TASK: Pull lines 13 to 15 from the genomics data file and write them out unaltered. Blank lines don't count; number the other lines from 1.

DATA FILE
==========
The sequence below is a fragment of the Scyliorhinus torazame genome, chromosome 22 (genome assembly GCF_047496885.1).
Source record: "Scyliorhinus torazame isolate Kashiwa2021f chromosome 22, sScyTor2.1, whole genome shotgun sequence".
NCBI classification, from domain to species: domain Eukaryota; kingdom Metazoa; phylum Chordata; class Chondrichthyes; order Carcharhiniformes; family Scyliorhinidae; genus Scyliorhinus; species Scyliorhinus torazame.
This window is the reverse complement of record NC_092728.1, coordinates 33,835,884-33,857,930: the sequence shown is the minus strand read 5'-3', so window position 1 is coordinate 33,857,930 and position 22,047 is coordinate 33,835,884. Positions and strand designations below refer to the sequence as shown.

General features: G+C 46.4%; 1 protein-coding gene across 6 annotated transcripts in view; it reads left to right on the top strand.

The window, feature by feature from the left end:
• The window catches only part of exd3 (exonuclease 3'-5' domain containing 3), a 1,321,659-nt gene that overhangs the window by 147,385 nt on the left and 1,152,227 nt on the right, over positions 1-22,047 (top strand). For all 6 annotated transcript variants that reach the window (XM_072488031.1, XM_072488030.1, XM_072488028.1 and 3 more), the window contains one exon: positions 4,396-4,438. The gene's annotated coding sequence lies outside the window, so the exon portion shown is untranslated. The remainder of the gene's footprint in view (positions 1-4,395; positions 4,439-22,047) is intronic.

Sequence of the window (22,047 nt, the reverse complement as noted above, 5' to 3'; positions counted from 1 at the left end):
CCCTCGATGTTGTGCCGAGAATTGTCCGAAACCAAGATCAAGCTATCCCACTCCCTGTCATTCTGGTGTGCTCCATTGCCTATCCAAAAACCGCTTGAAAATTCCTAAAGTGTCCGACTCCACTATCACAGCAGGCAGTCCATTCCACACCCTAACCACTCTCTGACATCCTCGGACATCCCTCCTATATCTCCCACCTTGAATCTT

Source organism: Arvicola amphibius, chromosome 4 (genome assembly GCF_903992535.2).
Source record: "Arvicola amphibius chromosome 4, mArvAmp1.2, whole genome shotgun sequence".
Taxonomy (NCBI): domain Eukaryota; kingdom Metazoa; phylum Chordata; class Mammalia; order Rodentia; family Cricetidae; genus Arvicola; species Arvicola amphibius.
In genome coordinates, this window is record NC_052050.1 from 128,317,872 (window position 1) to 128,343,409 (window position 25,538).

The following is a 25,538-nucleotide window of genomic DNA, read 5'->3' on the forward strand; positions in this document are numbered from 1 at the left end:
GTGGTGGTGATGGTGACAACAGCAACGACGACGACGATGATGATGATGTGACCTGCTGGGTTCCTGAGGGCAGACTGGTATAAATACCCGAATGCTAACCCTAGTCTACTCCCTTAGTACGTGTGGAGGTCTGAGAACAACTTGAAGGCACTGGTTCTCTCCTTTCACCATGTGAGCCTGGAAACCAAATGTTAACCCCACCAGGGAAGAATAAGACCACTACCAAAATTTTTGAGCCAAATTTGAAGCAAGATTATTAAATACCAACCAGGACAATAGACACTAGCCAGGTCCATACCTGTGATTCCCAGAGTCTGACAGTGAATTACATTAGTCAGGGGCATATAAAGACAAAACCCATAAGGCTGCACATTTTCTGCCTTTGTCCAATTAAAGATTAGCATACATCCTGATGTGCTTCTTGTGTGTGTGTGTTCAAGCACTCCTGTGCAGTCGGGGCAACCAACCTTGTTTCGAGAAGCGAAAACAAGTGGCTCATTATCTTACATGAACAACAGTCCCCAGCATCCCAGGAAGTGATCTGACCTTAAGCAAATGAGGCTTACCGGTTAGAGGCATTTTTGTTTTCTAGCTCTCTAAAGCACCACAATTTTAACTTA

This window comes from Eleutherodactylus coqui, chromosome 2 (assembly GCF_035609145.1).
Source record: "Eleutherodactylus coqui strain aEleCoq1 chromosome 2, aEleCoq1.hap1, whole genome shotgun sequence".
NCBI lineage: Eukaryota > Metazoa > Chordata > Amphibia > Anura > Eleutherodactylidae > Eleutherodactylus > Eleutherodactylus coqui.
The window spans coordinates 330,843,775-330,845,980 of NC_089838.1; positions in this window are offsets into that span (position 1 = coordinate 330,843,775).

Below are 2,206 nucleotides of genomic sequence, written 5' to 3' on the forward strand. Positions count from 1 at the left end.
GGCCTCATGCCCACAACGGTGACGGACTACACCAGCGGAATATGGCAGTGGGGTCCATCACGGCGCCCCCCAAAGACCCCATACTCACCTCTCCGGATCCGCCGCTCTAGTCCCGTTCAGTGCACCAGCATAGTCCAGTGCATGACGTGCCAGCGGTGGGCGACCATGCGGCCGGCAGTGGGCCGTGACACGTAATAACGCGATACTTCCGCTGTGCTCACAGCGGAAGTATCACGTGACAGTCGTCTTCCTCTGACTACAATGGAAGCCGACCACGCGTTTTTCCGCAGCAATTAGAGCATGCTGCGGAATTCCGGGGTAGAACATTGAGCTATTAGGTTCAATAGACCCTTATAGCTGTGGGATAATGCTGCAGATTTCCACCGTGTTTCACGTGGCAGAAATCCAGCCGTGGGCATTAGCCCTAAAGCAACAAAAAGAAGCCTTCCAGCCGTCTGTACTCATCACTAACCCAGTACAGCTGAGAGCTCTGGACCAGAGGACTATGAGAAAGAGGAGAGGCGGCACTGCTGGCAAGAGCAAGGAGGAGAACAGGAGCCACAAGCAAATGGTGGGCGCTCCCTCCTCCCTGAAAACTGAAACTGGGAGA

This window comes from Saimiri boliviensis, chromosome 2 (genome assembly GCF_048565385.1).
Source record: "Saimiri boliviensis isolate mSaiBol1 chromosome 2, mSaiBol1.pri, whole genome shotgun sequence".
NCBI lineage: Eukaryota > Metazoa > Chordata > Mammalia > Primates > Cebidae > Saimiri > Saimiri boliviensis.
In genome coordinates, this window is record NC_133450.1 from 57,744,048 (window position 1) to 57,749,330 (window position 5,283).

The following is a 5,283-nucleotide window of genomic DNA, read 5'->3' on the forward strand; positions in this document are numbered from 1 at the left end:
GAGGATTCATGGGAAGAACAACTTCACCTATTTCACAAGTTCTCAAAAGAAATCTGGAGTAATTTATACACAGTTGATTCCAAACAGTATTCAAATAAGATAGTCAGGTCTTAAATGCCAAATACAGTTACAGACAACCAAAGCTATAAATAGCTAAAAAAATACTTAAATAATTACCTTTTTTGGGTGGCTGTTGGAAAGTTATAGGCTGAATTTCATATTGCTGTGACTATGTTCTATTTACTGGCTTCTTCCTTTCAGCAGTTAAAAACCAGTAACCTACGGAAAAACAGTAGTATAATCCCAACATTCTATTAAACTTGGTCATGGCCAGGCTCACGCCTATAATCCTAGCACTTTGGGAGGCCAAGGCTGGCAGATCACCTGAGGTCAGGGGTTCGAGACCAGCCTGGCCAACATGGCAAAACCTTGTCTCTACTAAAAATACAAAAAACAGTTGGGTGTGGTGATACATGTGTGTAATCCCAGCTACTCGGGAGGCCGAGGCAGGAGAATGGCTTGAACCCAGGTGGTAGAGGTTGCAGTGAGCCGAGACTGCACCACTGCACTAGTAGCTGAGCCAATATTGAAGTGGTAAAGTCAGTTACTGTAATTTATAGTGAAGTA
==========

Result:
In genome coordinates, this window is record NC_052050.1 from 128,317,872 (window position 1) to 128,343,409 (window position 25,538).

The following is a 25,538-nucleotide window of genomic DNA, read 5'->3' on the forward strand; positions in this document are numbered from 1 at the left end:
GTGGTGGTGATGGTGACAACAGCAACGACGACGACGATGATGATGATGTGACCTGCTGGGTTCCTGAGGGCAGACTGGTATAAATACCCGAATGCTAACCCTAGTCTACTCCCTTAGTACGTGTGGAGGTCTGAGAACAACTTGAAGGCACTGGTTCTCTCCTTTCACCATGTGAGCCTGGAAACCAAATGTTAACCCCACCAGGGAAGAATAAGACCACTACCAAAATTTTTGAGCCAAATTTGAAGCAAGATTATTAAATACCAACCAGGACAATAGACACTAGCCAGGTCCATACCTGTGATTCCCAGAGTCTGACAGTGAATTACATTAGTCAGGGGCATATAAAGACAAAACCCATAAGGCTGCACATTTTCTGCCTTTGTCCAATTAAAGATTAGCATACATCCTGATGTGCTTCTTGTGTGTGTGTGTTCAAGCACTCCTGTGCAGTCGGGGCAACCAACCTTGTTTCGAGAAGCGAAAACAAGTGGCTCATTATCTTACATGAACAACAGTCCCCAGCATCCCAGGAAGTGATCTGACCTTAAGCAAATGAGGCTTACCGGTTAGAGGCATTTTTGTTTTCTAGCTCTCTAAAGCACCACAATTTTAACTTA